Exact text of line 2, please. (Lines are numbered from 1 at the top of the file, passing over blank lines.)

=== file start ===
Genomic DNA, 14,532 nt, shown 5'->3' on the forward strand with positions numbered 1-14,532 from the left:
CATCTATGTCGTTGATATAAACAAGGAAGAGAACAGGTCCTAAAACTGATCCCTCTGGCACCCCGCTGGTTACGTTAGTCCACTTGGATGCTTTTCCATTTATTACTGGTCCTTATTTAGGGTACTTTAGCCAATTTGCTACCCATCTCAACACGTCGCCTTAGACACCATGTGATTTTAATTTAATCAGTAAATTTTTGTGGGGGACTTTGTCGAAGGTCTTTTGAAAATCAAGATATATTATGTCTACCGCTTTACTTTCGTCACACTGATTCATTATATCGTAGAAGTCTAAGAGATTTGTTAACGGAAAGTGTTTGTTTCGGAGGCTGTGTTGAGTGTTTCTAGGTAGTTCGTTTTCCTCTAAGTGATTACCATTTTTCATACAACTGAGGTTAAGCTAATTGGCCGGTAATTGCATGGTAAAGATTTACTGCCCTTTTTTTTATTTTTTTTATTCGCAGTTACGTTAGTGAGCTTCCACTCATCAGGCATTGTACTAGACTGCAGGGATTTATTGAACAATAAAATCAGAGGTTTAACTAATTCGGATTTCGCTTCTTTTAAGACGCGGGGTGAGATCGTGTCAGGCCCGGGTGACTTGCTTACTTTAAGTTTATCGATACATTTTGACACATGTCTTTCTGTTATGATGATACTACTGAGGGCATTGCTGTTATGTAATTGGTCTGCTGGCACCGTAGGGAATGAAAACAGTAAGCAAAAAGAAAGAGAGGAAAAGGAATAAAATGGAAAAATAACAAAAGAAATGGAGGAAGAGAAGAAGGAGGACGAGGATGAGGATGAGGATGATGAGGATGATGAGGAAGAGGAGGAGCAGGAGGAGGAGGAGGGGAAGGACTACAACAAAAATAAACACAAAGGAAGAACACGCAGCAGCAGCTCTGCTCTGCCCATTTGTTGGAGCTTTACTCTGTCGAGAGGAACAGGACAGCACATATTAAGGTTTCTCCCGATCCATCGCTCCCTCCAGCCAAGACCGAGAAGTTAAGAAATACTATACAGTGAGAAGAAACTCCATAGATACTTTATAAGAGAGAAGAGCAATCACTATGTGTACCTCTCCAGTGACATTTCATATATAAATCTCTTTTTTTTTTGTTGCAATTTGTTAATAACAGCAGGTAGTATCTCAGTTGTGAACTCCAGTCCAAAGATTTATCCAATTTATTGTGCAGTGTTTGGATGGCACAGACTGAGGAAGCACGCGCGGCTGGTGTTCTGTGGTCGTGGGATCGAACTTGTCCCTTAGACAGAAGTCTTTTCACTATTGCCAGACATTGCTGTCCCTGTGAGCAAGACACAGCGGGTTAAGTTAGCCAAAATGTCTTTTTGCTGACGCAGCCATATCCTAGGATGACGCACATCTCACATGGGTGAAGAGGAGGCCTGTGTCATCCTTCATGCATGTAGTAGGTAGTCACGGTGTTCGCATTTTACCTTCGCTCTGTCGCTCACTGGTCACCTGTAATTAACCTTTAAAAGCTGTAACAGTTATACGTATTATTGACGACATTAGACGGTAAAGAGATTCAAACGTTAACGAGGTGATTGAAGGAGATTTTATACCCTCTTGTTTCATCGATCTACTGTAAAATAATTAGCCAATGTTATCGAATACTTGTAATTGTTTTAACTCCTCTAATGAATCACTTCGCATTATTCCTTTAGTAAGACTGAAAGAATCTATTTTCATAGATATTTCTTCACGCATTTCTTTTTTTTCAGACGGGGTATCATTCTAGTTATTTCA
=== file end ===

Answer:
CATCTATGTCGTTGATATAAACAAGGAAGAGAACAGGTCCTAAAACTGATCCCTCTGGCACCCCGCTGGTTACGTTAGTCCACTTGGATGCTTTTCCATTTATTACTGGTCCTTATTTAGGGTACTTTAGCCAATTTGCTACCCATCTCAACACGTCGCCTTAGACACCATGTGATTTTAATTTAATCAGTAAATTTTTGTGGGGGACTTTGTCGAAGGTCTTTTGAAAATCAAGATATATTATGTCTACCGCTTTACTTTCGTCACACTGATTCATTATATCGTAGAAGTCTAAGAGATTTGTTAACGGAAAGTGTTTGTTTCGGAGGCTGTGTTGAGTGTTTCTAGGTAGTTCGTTTTCCTCTAAGTGATTACCATTTTTCATACAACTGAGGTTAAGCTAATTGGCCGGTAATTGCATGGTAAAGATTTACTGCCCTTTTTTTTATTTTTTTTATTCGCAGTTACGTTAGTGAGCTTCCACTCATCAGGCATTGTACTAGACTGCAGGGATTTATTGAACAATAAAATCAGAGGTTTAACTAATTCGGATTTCGCTTCTTTTAAGACGCGGGGTGAGATCGTGTCAGGCCCGGGTGACTTGCTTACTTTAAGTTTATCGATACATTTTGACACATGTCTTTCTGTTATGATGATACTACTGAGGGCATTGCTGTTATGTAATTGGTCTGCTGGCACCGTAGGGAATGAAAACAGTAAGCAAAAAGAAAGAGAGGAAAAGGAATAAAATGGAAAAATAACAAAAGAAATGGAGGAAGAGAAGAAGGAGGACGAGGATGAGGATGAGGATGATGAGGATGATGAGGAAGAGGAGGAGCAGGAGGAGGAGGAGGGGAAGGACTACAACAAAAATAAACACAAAGGAAGAACACGCAGCAGCAGCTCTGCTCTGCCCATTTGTTGGAGCTTTACTCTGTCGAGAGGAACAGGACAGCACATATTAAGGTTTCTCCCGATCCATCGCTCCCTCCAGCCAAGACCGAGAAGTTAAGAAATACTATACAGTGAGAAGAAACTCCATAGATACTTTATAAGAGAGAAGAGCAATCACTATGTGTACCTCTCCAGTGACATTTCATATATAAATCTCTTTTTTTTTTGTTGCAATTTGTTAATAACAGCAGGTAGTATCTCAGTTGTGAACTCCAGTCCAAAGATTTATCCAATTTATTGTGCAGTGTTTGGATGGCACAGACTGAGGAAGCACGCGCGGCTGGTGTTCTGTGGTCGTGGGATCGAACTTGTCCCTTAGACAGAAGTCTTTTCACTATTGCCAGACATTGCTGTCCCTGTGAGCAAGACACAGCGGGTTAAGTTAGCCAAAATGTCTTTTTGCTGACGCAGCCATATCCTAGGATGACGCACATCTCACATGGGTGAAGAGGAGGCCTGTGTCATCCTTCATGCATGTAGTAGGTAGTCACGGTGTTCGCATTTTACCTTCGCTCTGTCGCTCACTGGTCACCTGTAATTAACCTTTAAAAGCTGTAACAGTTATACGTATTATTGACGACATTAGACGGTAAAGAGATTCAAACGTTAACGAGGTGATTGAAGGAGATTTTATACCCTCTTGTTTCATCGATCTACTGTAAAATAATTAGCCAATGTTATCGAATACTTGTAATTGTTTTAACTCCTCTAATGAATCACTTCGCATTATTCCTTTAGTAAGACTGAAAGAATCTATTTTCATAGATATTTCTTCACGCATTTCTTTTTTTTCAGACGGGGTATCATTCTAGTTATTTCA